Like some kind of relic from a shipwreck or a suburban Atlantis, a discarded shopping cart encrusted with zebra mussels was intriguing enough that a man vacationing in Minnesota loaded the oddity onto the bed of his pick-up truck to take home to North Dakota.

And in doing so, broke the law.

The shopping-cart carter, North Dakota resident, Bruce Hinsverk, was cited for illegal possession or transport of a prohibited invasive species when two conservation officers with the Minnesota Department of Natural Resources (DNR) spotted the cart sitting in the truck. Hinsverk was fined $500.

"He thought it was unique to have a cart with mussels attached and that it would make a nice addition to his business," officer Jen Mueller told Fox 9. "So he placed it in his truck. He did not know it was illegal to transport invasive species."

Native to Eastern Europe and Western Russia, zebra mussels hopped a ride in the ballast water of freighters to the Great Lakes where they were discovered around 1988. They have spread throughout the Great Lakes, Mississippi, Ohio, Tennessee, and Hudson river basins.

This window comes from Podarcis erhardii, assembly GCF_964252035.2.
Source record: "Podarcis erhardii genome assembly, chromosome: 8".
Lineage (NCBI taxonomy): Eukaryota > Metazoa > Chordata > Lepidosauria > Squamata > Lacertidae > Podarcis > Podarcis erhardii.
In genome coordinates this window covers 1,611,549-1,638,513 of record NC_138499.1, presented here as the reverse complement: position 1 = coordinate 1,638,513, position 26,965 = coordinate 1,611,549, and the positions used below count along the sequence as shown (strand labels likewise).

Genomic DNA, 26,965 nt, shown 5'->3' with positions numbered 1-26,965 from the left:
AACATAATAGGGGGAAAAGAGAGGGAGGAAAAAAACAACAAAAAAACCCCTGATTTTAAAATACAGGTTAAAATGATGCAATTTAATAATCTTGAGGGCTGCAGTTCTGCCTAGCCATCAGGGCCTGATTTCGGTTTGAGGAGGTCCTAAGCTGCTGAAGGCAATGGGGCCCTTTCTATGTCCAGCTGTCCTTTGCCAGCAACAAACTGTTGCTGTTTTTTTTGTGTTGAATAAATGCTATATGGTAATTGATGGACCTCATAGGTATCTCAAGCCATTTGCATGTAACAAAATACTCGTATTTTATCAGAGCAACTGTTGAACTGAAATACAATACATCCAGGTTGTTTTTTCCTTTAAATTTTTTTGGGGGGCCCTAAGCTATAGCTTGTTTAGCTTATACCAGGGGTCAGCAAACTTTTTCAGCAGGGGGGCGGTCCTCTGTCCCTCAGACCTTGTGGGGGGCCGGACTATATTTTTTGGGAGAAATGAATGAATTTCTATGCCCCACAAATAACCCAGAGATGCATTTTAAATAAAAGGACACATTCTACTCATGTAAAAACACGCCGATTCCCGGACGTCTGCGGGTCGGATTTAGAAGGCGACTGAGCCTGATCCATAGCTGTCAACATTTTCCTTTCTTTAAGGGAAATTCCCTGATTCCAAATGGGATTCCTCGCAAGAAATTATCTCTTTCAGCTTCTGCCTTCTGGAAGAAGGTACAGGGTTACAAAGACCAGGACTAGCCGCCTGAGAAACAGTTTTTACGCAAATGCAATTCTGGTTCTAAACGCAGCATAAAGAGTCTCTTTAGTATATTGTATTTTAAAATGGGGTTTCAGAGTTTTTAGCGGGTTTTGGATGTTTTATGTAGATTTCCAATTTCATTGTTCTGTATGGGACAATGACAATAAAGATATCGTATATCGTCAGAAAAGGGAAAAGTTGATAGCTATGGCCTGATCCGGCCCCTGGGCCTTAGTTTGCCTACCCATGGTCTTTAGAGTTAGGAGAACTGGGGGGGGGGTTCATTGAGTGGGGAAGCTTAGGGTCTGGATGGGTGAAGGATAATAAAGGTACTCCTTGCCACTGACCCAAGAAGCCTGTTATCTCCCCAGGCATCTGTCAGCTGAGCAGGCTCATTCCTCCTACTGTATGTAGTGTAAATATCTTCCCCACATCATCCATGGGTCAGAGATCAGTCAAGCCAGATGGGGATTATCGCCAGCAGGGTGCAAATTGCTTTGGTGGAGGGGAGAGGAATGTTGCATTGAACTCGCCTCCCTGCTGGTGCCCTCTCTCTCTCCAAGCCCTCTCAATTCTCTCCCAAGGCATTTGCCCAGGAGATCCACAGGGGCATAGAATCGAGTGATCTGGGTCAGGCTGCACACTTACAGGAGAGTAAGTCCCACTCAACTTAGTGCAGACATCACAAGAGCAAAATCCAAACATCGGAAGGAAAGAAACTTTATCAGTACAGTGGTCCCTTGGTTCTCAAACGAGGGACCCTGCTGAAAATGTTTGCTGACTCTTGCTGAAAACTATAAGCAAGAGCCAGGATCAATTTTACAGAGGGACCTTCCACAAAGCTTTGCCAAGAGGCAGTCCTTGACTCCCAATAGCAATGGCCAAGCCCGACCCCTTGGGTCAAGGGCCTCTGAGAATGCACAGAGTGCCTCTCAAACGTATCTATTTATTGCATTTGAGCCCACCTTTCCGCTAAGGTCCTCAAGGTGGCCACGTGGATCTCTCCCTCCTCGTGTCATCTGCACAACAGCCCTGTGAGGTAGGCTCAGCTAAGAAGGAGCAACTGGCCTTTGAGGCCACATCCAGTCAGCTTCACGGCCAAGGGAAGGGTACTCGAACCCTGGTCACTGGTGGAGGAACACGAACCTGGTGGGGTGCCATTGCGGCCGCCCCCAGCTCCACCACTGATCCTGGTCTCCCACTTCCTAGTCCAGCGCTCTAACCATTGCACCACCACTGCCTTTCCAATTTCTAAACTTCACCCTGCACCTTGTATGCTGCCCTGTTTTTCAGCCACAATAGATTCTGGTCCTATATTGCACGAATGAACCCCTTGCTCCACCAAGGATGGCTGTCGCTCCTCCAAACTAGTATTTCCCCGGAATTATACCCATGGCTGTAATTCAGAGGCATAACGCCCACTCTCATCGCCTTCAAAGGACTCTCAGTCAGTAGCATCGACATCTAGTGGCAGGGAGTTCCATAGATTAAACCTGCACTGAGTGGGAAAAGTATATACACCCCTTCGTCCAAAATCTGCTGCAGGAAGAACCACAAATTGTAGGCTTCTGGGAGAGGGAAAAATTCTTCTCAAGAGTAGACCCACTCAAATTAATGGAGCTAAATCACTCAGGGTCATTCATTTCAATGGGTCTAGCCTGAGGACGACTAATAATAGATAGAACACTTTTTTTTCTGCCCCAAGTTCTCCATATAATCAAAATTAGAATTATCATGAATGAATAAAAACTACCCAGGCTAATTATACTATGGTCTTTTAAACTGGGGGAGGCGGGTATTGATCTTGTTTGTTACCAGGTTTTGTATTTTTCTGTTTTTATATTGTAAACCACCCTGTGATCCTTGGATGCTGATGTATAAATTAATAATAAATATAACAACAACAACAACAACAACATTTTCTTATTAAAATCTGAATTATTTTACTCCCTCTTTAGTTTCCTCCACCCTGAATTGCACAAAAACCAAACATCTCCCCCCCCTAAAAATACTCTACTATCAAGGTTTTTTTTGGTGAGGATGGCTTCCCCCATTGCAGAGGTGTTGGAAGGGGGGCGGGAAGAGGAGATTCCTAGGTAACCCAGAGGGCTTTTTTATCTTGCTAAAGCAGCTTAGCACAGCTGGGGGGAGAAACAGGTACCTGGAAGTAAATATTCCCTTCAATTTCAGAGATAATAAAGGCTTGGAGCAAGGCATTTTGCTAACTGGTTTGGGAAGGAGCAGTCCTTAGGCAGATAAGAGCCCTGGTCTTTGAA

And they are tenacious. They attach to aquatic plants, boats, nets, docks, swim platforms, boat lifts, (and shopping carts, evidently) and can be transported on any of these objects. Microscopic larvae also can stowaway in water left in bait buckets, bilges or any other water moved from an infested lake or river.

It's unclear how the shopping cart got from the lake to the dumpsters where it was found. At the time the officers placed the cart in DNR storage, they noted that some of the mussels were still alive. Was an unwitting massive spread of the menacing mollusks thwarted? It's hard to say, but strike one up for the DNR officers just in case.

Related invasive species stories on MNN:

Man fined for transporting mussel-covered shopping cart
A unique souvenir from Lake Superior lands a traveler in hot water.